Different versions of shola, also called sholleh, have also been widely consumed in Iran and the Middle East, with various other ingredients used in the preparation, making the dish either sweet or savory.

Zamarod pulao

Zamarod pulao, which means "emerald pilaf", is a famous Afghan dish made with lamb or beef, rice, and spinach cooked in vegetable stock.

The spinach gives it's a signature green color to the dish, so it is usually combined with the rice before the baking process begins.

This flavorful pilaf dish is served on a variety of special occasions, weddings, and family gatherings.


Haft Mewa

Haft Mewa translates literally to "seven fruits," and is traditionally prepared for Nowruz, the Afghan New Year. Some Afghan's believe that if your haft mewa comes out well, and does not spoil during the soak time, you will have good luck in the coming year.

Haft mewa is made with green and red raisins, almonds, pistachios, walnuts, dried apricots, and oleaster berries, all soaked in either water or sweetened rosewater.

Haft mewa is traditionally enjoyed for breakfast.

Gosh-e Fil

Gosh-e fil is a fried sweet pastry that is popularly nicknamed elephant's ear due to its shape.

The main ingredients in the dough are flour, sugar, eggs, and milk, which once it's kneaded and rested, is thinly rolled and shortly fried in oil, about a few seconds on both sides. When served, icing sugar, powdered cardamom, and crushed pistachios are added to these pastries, as well as rose petals.

Sheer Yakh

Sheer yakh, which means frozen milk or cold milk.

It is a traditional Afghan dessert that uses the same ingredients as the Indian kulfi ice cream but is prepared differently.

The ice cream ingredients such as milk, sugar, and flavorings are all added to a metal container, which is then placed inside another metal container filled with ice and salt.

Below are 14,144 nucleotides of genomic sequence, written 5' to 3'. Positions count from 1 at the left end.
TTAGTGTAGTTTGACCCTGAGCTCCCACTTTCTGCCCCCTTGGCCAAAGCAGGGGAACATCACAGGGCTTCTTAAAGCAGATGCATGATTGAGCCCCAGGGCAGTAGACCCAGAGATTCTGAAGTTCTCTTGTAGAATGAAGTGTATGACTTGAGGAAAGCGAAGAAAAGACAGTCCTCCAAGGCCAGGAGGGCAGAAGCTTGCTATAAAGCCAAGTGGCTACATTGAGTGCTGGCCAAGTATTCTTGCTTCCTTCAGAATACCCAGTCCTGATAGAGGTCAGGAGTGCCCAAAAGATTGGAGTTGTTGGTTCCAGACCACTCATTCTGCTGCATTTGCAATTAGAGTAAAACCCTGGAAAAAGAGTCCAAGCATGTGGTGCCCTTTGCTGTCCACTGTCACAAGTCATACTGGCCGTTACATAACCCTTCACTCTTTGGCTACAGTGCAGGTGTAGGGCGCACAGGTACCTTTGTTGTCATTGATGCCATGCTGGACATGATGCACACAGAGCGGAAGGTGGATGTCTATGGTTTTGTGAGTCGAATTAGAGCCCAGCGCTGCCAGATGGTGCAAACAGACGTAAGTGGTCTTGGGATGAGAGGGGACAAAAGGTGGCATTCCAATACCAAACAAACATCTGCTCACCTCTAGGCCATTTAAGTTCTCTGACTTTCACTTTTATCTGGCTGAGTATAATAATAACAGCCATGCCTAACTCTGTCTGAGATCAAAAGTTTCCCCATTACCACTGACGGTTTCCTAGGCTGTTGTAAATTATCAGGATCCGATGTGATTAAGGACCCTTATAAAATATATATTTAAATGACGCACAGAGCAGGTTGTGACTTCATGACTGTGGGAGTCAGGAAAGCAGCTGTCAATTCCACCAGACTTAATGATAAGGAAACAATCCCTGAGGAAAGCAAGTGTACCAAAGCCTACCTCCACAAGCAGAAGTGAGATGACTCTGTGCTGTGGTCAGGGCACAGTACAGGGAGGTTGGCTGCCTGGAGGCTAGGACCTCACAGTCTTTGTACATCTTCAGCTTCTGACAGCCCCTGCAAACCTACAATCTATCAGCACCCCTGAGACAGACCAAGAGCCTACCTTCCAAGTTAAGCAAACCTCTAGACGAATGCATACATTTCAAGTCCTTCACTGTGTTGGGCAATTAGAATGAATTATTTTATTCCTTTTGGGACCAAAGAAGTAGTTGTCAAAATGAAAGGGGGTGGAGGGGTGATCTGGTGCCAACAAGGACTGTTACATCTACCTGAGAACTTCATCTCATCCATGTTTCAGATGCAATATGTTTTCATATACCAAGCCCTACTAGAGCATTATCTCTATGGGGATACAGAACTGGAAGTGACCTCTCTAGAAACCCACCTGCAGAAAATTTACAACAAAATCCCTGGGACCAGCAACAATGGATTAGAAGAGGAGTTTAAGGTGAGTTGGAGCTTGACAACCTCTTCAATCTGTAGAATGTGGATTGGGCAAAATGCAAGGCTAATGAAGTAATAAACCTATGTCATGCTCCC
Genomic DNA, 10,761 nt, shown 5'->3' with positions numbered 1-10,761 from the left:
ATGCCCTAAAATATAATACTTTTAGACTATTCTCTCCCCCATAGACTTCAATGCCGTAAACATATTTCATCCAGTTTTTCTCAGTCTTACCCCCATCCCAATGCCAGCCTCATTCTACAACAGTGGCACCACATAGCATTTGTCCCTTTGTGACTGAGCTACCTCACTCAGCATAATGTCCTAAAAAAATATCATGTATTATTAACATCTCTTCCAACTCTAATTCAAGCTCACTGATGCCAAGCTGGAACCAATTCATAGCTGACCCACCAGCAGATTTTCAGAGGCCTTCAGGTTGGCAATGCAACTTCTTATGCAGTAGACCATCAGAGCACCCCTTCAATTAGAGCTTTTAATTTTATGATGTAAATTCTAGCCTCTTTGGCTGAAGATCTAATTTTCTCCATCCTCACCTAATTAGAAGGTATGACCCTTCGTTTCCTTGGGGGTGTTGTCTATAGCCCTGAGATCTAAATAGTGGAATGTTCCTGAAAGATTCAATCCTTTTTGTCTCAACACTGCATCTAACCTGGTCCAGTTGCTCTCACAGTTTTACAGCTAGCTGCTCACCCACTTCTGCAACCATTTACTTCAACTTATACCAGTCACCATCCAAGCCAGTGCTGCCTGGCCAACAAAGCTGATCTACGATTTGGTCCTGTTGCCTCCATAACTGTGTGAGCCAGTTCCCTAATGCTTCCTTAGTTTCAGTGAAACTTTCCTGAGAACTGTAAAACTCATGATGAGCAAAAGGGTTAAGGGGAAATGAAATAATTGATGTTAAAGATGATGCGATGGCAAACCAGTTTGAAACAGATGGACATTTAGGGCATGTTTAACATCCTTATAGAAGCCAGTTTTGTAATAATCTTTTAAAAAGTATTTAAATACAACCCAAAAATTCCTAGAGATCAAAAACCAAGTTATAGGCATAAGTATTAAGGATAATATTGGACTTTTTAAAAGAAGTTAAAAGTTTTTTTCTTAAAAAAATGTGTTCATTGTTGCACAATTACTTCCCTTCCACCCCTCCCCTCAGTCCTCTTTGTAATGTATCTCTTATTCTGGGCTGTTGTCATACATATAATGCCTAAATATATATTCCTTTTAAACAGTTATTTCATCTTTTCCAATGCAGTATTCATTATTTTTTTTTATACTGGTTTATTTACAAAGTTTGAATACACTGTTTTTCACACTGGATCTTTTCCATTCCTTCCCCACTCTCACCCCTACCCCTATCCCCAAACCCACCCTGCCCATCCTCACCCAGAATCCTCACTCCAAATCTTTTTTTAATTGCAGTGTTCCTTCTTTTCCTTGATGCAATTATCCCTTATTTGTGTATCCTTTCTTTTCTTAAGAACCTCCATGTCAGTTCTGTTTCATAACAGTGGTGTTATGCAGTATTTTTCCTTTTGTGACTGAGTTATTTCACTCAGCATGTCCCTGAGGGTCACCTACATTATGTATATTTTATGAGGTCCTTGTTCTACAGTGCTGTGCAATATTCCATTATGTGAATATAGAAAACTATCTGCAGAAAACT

The person who makes the ice cream continuously rotates the vessel holding the ingredients manually within the stationary ice-filled container and occasionally stirs the creamy mixture until it becomes frozen.

Typical flavorings include cardamom, rose water, and salep (wild orchid powder).

Sheer Pira

Sheer pira, meaning sweet milk, is a traditional Afghan dessert made with a mixture of full-cream milk powder, ground cardamom, rosewater, and ground or chopped nuts combined with hot sugar syrup. The creamy mixture is added to a deep dish, smoothed out, and then sprinkled with additional chopped or powdered nuts*.

Once the dessert hardens to a fudge-like consistency, it is cut into diamond-shaped slices or squares before serving.

*Nuts used for the dessert include walnuts, pistachios, cashews, hazelnuts, or almonds, which are often roasted for added flavor.

Sheer Khurma

Sheer khurma or sheer khorma (means milk with dates) is a festival vermicelli pudding prepared by Muslims on Eid al-Fitr and Eid al-Adha.

It is served as breakfast after al-Eid prayer and a dessert for celebrations, and then to the guests as dessert, also served in the month of Ramadan.

The combined aroma of vermicelli, saffron, whole milk, sugar, nuts, dates, and rose water, render a gratifying taste to it.

It can be served both warm and cold.


Malida is a traditional dessert, prepared most commonly for weddings or other festive occasions, as well as for religious holidays.

It is made of leftover parathas or rotis by crumbling and pounding them coarsely and stir-frying them with ghee, sugar, dry fruits, ground cardamom, and nuts.

The dessert can be served either in individual bowls or in one large bowl, and it is typically accompanied by tea.


Firnee is a traditional dessert that is believed to have originated in India, where it is known as phirni.

Afghan firnee is usually made with cornstarch (instead of ground rice in the Indian version) that is cooked in a mixture of milk and sugar, and just like Indian phirni, it is typically flavored with aromatic spices such as cardamom, saffron, and rose water.

Afghan firnee is also traditionally prepared for special events and festivities such as weddings and religious holidays like Ramadan and Eid.

Afghan Jalebi

This is a famous Afghan dessert dish, but can also be consumed as a sweet snack. It is made by deep-frying maida flour batter in pretzel or circular shapes, which are then soaked in sugar syrup.

This dessert can be served warm or cold.

Jalebi, also known as Jilapi, zalabia, mushabak, and zalabia, is a sweet snack popular all over South Asia, the Middle East, and North Africa.


Chai E Zanjabeel

Chai-E-Zanjafeel is brewed with green tea, ginger, and walnuts.

It has a spicy, refreshing taste. It's used as a home remedy for indigestion, nausea, and to ward off colds, flu, and sore throats.